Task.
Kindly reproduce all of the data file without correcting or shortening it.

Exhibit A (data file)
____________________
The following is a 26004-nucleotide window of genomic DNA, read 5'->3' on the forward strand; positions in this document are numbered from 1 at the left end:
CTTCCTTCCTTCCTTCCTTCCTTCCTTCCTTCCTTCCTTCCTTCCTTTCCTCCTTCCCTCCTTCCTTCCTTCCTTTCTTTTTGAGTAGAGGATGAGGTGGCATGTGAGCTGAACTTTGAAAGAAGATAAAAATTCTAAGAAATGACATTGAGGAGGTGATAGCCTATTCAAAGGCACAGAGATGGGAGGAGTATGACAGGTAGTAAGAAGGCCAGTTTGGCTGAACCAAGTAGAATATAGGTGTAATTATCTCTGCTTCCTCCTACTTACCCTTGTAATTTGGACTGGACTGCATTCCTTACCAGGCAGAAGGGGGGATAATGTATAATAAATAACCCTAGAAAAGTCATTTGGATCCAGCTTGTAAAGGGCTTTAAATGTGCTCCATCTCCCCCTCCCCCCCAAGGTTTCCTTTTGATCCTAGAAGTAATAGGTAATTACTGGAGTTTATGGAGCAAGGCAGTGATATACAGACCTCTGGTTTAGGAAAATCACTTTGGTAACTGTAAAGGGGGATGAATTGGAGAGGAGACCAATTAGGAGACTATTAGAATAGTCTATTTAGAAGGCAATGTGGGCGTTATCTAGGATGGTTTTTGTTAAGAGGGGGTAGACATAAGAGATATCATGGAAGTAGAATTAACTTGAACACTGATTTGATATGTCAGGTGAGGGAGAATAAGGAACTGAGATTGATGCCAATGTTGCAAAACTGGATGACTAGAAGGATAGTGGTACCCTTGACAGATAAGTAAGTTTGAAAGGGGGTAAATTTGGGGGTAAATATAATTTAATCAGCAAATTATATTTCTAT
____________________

The following is a 26004-nucleotide window of genomic DNA, read 5'->3' on the forward strand; positions in this document are numbered from 1 at the left end:
CTTCCTTCCTTCCTTCCTTCCTTCCTTCCTTCCTTCCTTCCTTCCTTTCCTCCTTCCCTCCTTCCTTCCTTCCTTTCTTTTTGAGTAGAGGATGAGGTGGCATGTGAGCTGAACTTTGAAAGAAGATAAAAATTCTAAGAAATGACATTGAGGAGGTGATAGCCTATTCAAAGGCACAGAGATGGGAGGAGTATGACAGGTAGTAAGAAGGCCAGTTTGGCTGAACCAAGTAGAATATAGGTGTAATTATCTCTGCTTCCTCCTACTTACCCTTGTAATTTGGACTGGACTGCATTCCTTACCAGGCAGAAGGGGGGATAATGTATAATAAATAACCCTAGAAAAGTCATTTGGATCCAGCTTGTAAAGGGCTTTAAATGTGCTCCATCTCCCCCTCCCCCCCAAGGTTTCCTTTTGATCCTAGAAGTAATAGGTAATTACTGGAGTTTATGGAGCAAGGCAGTGATATACAGACCTCTGGTTTAGGAAAATCACTTTGGTAACTGTAAAGGGGGATGAATTGGAGAGGAGACCAATTAGGAGACTATTAGAATAGTCTATTTAGAAGGCAATGTGGGCGTTATCTAGGATGGTTTTTGTTAAGAGGGGGTAGACATAAGAGATATCATGGAAGTAGAATTAACTTGAACACTGATTTGATATGTCAGGTGAGGGAGAATAAGGAACTGAGATTGATGCCAATGTTGCAAAACTGGATGACTAGAAGGATAGTGGTACCCTTGACAGATAAGTAAGTTTGAAAGGGGGTAAATTTGGGGGTAAATATAATTTAATCAGCAAATTATATTTCTAT